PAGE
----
"Today, there are only three significant high-speed rail projects in advanced development in the U.S. — in Texas, Florida and California," write Aman Batheja and Stephen J. Smith of The Texas Tribune, though All Aboard Florida's maximum speed is 125 mph.
Japan's Central Japan Railway (or J.R. Central), which operates several Shinkansen lines and is described by Wikipedia as "Japan's most profitable and highest throughput high-speed-rail operator," "sees a huge opportunity for exporting its technology to America," according to Batheja and Smith.
At some point during the early planning of all three [aforementioned] ventures, J.R. Central offered to sell its trains to those states but only found sure footing in Texas. The Texas project, led by a private local company working with J.R. Central, is by far the most ambitious.
In fact, the reporters are so enthralled with Texas Central Railway, linking the 230 miles between Houston to Dallas with 205 mph Shinkansen (or Shinkansen-like) bullet trains in under 90 minutes and set to open in 2021, that they state that it "may turn out to be a transformative event in the history of the nation’s transportation system."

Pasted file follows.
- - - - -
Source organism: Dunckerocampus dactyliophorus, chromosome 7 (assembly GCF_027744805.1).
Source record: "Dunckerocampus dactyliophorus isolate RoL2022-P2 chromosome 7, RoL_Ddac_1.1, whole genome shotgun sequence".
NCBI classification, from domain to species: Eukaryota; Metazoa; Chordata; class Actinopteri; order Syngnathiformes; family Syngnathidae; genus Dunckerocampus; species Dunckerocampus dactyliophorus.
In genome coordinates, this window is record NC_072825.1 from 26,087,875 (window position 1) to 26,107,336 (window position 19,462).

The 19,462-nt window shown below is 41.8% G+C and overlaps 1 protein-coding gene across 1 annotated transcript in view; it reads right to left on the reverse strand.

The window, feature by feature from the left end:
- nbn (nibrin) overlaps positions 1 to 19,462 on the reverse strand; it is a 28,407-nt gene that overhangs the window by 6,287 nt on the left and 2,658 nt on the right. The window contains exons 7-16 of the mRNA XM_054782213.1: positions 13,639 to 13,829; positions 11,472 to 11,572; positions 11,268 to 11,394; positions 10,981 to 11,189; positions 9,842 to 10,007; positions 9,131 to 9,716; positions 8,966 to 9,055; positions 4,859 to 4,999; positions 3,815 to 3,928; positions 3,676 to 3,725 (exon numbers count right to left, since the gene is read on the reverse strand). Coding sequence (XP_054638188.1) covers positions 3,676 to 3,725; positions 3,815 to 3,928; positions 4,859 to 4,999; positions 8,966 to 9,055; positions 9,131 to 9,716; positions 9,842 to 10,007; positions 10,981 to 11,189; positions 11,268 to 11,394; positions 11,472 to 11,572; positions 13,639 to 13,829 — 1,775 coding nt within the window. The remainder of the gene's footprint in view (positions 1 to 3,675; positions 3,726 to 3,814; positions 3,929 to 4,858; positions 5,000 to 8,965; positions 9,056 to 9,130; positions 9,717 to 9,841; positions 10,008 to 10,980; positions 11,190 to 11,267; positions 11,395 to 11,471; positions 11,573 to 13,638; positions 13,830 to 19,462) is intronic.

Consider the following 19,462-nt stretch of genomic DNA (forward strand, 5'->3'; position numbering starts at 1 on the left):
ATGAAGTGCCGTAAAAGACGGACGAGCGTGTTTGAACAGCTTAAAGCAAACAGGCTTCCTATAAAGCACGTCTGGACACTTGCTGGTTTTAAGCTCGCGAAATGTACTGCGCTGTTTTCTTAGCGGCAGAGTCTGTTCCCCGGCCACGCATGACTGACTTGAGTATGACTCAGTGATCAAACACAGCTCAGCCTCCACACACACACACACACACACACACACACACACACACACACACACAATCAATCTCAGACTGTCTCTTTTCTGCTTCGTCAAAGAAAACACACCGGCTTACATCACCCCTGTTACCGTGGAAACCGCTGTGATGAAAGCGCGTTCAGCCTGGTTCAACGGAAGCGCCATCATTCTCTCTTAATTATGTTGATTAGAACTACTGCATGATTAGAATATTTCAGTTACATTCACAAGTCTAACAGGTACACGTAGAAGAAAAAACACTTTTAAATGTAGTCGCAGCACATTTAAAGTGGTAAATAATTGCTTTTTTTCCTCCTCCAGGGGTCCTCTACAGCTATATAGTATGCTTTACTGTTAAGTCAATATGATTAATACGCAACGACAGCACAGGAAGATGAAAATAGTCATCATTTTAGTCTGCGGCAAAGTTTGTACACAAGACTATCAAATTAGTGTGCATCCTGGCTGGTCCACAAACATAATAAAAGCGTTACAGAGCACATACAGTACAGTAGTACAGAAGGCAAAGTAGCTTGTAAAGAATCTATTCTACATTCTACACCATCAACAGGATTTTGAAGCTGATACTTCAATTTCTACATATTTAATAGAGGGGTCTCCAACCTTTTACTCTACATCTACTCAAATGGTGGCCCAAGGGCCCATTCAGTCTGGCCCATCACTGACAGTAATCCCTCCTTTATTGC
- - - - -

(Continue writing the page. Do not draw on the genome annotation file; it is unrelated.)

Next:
According to the project's website, "The system we are promoting is the N700-I Bullet based on the Tokaido Shinkansen that is currently operating in Japan with a nearly 50-year perfect safety record and an average annual delay of less than one minute.
"Texas Central officials have said the project will be privately funded and not require any public funding to subsidize its operational costs," write Batheja and Smith, adding that "Texas also has a history of embracing the private sector for infrastructure projects, particularly toll roads." And there's the rub - the track record has not exactly been stellar.
The best-known of those projects, a privately financed, 41-mile stretch of State Highway 130 in Austin that sports an 85-mph speed limit, the fastest in the country, technically defaulted on its debt in July, according to Moody’s Investors Service.
But lets end on a positive note, particularly from an urban, Texas-centric perspective, assuming that is not an oxymoron.
Batheja and Smith write, "If successful, it could mark a turning point in the urbanization of the U.S., and a high-profile rebuff to more progressive coastal cities that have struggled to modernize transit systems with the high-speed technology that has already reshaped Asia and Europe."
Authors' note: This story was produced in partnership with Next City, a nonprofit organization that covers development in metropolitan regions